Letters to Mandated Reporters

With mandated reporting under the spotlight, it is critical to lift up the voices of young people with experience in the child welfare system. Their opinions, stories, and experiences are a critical part of understanding how such policies affect children and their families.

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Key Facts

Mandated reporting laws became the focus of child welfare policy in the 1960s. These laws have since obligated certain professionals—teachers, medical professionals, and law enforcement—to report and surveil families for any suspicion of abuse or neglect. As a result, we have a system overburdened by millions of unsubstantiated reports that needlessly bring families, particularly families of color and those living in poverty, under the scrutiny of Child Protective Services instead of directly providing necessary services or supports.

From the outset, there was no evidence that mandatory reporting would reduce or prevent child abuse, yet this is the narrative that’s been widely shared. Today, people are telling their own stories. Their stories demonstrate that mandatory reporting causes harm and fails to address the root causes of why a family might enter the child welfare system: a lack of resources and support. Nor does reporting in and of itself provide access to resources that might help a family stay together.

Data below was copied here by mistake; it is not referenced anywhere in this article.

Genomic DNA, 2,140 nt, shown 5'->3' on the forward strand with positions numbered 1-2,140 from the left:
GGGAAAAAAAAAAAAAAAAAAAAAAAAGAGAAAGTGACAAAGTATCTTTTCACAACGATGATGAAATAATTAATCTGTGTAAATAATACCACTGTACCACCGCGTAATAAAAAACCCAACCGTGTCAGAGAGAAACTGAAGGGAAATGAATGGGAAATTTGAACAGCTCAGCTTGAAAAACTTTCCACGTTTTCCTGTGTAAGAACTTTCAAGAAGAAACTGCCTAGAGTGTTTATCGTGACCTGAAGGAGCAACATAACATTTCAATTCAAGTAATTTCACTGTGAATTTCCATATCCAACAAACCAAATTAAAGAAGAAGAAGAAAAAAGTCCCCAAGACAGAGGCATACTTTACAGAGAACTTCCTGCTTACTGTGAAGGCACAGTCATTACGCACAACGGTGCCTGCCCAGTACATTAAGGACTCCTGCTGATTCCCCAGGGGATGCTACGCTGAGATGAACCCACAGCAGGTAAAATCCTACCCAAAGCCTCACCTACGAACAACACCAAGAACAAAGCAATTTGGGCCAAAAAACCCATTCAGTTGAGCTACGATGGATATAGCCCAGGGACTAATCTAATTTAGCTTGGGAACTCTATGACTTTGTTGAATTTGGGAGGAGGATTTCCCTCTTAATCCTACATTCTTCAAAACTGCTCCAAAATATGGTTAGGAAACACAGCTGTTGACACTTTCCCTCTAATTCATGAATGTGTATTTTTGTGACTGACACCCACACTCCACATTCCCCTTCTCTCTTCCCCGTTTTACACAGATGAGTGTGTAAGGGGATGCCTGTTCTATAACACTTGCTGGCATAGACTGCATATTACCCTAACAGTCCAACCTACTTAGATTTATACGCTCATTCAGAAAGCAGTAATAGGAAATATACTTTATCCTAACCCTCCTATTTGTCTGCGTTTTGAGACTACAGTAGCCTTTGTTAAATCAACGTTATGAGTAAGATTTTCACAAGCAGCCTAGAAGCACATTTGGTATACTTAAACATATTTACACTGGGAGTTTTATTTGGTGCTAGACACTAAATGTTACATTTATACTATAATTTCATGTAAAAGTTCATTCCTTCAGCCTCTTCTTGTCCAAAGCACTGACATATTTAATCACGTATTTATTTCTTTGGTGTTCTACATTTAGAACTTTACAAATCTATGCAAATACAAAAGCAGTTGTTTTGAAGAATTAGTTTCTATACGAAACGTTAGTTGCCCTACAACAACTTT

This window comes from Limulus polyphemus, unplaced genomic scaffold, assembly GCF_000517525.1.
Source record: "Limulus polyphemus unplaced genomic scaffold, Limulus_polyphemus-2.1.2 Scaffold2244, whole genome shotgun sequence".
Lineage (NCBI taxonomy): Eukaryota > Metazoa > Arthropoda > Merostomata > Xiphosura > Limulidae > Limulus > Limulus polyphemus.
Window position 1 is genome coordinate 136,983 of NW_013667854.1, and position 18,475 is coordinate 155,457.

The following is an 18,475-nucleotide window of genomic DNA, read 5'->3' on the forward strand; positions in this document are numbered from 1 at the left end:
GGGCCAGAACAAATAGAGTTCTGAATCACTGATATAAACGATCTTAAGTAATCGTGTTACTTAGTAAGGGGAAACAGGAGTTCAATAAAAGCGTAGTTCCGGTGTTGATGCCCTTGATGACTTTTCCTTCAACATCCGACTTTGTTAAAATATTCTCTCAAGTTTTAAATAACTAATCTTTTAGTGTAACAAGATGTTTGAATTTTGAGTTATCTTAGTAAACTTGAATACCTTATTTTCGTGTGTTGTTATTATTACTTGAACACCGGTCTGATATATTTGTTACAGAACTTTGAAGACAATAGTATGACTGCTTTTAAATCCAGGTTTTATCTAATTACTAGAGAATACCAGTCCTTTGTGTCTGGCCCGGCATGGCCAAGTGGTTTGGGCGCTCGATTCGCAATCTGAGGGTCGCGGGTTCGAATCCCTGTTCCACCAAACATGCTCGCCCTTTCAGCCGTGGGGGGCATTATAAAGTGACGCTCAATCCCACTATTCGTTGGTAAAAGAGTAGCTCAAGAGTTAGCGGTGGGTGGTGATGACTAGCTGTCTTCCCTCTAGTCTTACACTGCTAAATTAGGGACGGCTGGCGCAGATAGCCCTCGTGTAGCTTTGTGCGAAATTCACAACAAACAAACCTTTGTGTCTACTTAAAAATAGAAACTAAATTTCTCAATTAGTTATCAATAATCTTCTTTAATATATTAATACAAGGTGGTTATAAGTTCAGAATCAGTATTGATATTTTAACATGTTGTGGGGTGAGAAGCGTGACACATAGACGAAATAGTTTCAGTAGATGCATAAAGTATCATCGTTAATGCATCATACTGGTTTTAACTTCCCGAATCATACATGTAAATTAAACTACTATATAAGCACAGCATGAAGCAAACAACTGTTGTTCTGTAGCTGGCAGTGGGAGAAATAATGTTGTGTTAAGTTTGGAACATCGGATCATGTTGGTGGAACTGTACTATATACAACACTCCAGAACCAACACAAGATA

Children’s Rights launched this campaign to raise up the stories of those who have experienced the harm caused by mandated reporting firsthand.

The stories are the evidence. It’s time our policymakers recognize the detrimental effects mandated reporting laws have on families. They must listen to the voices of young people who experience it and take action to eradicate harmful, discriminatory laws.

Get Involved

Do you have lived experience in the child welfare system? Want to share your reflections on the role of mandated reporters? Let’s provide the evidence for change to lawmakers.